And then it happened. In the July 2020 forum, as we discussed some findings about the limited utility firms were finding in feedback data, someone said, “if what they say won’t give us the data we need, how about we measure what they do?” That set the agenda for the next meeting in November when we discussed a proposal to develop a minimum viable product (MVP) of a benchmark that would let them measure and compare their effect on institutional client behavior. It would be 100% quant and would be updated every quarter.

At that moment, Accomplish became a CX benchmarking company, which it remains to this day.

Bringing behavioral science to investment client experience – a lockdown project

Through the long winter of 2020/21 a sub-group of firms from the forum and Accomplish collaborated on the design: what behaviors would we measure, why, where, over what timeframe, and how would we ensure consistent measurements across different firms? To govern our efforts and take decisions, we instituted a self-governing User Group from which Accomplish took its direction. It remains in place to this day.

We selected a minimum of 23 client behaviors that covered each ‘moment that matters’ on the institutional journey – from consultant relations, through web engagement, events, RFPs, sales, onboarding, reporting, and relationship management – and we developed a taxonomy of metadata definitions. I remember how building the taxonomy was so boring that we even tried to make it sound cool by calling it The Helix© ! Haha!

We then developed a data framework and quality controls that would ingest any information that complied with the taxonomy and tested it with live data from EMEA across Q1 and Q2 2021.

On completion, the collective view was that 75% of the metrics were viable and another 7% would probably also be viable with some amendment. For each behavior, the asset managers now knew whether they had out- or underperformed at the experience they had given their clients. In some instances, they also learned they were in a totally different ballpark from other firms.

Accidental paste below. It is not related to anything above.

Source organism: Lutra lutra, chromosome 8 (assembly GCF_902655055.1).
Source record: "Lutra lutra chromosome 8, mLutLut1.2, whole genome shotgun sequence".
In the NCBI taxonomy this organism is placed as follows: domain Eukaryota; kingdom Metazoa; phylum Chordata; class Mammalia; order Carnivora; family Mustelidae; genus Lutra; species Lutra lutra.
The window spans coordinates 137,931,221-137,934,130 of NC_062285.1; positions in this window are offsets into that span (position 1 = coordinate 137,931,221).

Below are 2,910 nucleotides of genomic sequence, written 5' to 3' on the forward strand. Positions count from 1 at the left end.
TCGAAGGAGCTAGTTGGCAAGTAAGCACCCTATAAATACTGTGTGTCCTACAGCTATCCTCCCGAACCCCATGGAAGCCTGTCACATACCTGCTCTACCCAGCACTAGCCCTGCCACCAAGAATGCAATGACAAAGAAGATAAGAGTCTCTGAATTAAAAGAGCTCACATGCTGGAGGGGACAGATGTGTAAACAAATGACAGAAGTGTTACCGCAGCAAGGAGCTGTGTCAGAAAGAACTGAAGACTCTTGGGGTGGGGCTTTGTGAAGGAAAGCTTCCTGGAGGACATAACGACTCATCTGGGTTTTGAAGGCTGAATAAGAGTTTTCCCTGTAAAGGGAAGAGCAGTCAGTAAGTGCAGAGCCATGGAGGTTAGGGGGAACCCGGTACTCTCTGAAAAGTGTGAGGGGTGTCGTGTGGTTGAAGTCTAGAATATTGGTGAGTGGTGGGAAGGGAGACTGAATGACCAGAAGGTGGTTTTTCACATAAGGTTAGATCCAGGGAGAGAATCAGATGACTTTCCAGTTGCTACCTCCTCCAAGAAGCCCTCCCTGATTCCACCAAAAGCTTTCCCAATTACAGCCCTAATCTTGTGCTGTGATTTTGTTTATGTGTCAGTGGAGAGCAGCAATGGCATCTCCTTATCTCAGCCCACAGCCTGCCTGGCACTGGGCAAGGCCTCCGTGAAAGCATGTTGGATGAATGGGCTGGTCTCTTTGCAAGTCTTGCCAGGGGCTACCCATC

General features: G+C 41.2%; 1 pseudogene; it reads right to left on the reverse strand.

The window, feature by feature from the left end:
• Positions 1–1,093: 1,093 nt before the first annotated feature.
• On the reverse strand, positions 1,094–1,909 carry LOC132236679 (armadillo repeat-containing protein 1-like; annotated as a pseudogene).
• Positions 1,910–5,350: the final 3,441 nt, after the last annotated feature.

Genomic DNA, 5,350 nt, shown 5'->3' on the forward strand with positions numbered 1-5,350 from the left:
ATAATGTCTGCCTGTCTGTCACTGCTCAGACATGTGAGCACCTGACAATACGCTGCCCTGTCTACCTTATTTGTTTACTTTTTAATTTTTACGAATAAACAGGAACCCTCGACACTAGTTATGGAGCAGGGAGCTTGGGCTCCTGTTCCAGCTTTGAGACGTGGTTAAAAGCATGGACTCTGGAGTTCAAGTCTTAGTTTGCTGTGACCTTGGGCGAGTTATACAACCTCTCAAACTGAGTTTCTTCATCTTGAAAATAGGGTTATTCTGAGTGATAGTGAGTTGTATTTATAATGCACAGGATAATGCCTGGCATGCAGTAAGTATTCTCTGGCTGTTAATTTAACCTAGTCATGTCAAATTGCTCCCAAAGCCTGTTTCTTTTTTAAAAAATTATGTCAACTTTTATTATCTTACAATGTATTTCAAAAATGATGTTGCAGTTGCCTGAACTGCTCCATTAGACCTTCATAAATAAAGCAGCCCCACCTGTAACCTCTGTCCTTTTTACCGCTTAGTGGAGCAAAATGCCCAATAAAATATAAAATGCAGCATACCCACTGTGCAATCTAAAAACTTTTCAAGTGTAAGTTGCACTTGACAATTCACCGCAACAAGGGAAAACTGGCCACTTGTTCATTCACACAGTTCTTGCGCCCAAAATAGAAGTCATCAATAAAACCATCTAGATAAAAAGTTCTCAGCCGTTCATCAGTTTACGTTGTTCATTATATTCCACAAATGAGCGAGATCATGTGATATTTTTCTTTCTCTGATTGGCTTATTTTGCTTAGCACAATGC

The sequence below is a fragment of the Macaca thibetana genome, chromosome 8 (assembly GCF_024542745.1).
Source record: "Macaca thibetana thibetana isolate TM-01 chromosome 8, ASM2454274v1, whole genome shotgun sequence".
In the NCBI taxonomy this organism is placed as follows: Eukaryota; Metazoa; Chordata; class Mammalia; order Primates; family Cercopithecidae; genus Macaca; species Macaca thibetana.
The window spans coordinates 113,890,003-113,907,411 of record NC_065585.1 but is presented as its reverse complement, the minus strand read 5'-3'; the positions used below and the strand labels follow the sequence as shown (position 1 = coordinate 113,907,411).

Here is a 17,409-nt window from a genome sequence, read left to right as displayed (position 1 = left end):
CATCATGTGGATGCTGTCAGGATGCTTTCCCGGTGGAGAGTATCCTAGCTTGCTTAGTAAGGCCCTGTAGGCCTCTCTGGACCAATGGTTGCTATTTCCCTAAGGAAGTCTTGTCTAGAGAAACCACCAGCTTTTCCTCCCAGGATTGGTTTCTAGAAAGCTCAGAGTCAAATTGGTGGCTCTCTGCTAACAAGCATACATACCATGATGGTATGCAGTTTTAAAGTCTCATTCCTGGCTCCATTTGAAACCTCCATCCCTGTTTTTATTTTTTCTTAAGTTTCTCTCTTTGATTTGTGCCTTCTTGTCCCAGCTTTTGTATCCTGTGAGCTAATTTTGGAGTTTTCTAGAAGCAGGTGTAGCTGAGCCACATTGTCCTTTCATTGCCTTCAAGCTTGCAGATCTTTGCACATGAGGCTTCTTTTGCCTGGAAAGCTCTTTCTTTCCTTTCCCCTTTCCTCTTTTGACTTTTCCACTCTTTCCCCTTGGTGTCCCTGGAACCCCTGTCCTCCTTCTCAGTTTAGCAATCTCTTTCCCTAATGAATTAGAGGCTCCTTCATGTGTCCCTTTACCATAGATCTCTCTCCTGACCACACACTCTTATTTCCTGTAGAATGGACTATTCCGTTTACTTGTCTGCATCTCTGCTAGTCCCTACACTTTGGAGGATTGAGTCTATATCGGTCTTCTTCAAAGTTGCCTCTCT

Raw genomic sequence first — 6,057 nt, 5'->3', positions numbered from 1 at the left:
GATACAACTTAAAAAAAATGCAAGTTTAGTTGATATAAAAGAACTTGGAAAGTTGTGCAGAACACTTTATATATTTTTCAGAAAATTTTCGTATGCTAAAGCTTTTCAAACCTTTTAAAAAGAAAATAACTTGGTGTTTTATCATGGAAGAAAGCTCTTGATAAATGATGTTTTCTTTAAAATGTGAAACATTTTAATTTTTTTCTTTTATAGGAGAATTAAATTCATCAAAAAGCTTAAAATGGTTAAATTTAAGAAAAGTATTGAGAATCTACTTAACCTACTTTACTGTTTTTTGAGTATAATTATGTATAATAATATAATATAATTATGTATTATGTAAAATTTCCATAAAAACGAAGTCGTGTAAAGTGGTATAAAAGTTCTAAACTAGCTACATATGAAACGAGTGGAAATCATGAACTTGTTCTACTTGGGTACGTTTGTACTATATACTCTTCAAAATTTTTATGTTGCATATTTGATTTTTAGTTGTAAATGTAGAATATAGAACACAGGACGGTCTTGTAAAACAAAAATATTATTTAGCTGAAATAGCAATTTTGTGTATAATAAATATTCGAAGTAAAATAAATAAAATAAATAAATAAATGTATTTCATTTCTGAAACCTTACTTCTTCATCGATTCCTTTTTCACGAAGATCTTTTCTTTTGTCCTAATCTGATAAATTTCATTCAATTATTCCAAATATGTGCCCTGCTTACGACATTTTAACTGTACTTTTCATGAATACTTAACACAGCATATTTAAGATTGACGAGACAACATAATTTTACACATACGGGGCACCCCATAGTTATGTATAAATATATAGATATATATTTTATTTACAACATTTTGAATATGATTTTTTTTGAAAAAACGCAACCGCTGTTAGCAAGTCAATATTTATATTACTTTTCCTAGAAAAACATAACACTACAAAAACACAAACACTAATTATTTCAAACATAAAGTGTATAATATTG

And that was it: by September 2021, we had brought behavioral science to the discipline of investment client experience. As far as we know, it was, and it remains a world first.

The Client Behavior Benchmark – survival of the fittest

In the subsequent two years, we instituted the remaining metrics, terminated all non-performing ones, noted and archived the constants, rolled it out to the Americas and Apac, built a 24-month time series behind each metric, and established statistical trend lines.

The benchmark now lets firms measure up to 29 client behaviors, which we split between leading indicators that involve a ‘gift of time’ and lagging ones that involve a transfer of money. We have also established where on the client journey asset managers’ CX is most differentiated, and we have identified the client behaviors that differ by geographic region. Having set-up the CX Forum to provide the industry-level R&D, in Q1 2022 we closed it and Accomplish now focuses full-time on ensuring asset managers get as much as possible out of the benchmark.

Despite all this, what makes us most proud is that the firms who made it through the MVP remain our clients to this day and, encouragingly, albeit from a small base, in 2022/23, the number of firms in the Client Behavior Benchmark doubled. As we look forward to 2023/24, we are excited about welcoming more firms and continuing to share the discoveries that this amazing dataset yields.

[1] In 2022, Institutional Investor reported that 31% of global AUM was institutional and, in 2023, BCG reported global AUM was $98.3tn. So, we can broadly estimate the size of the global institutional market at $30.5tn.

Adam Grainger

Adam Grainger

Behavioral analytics | Business intelligence | Asset management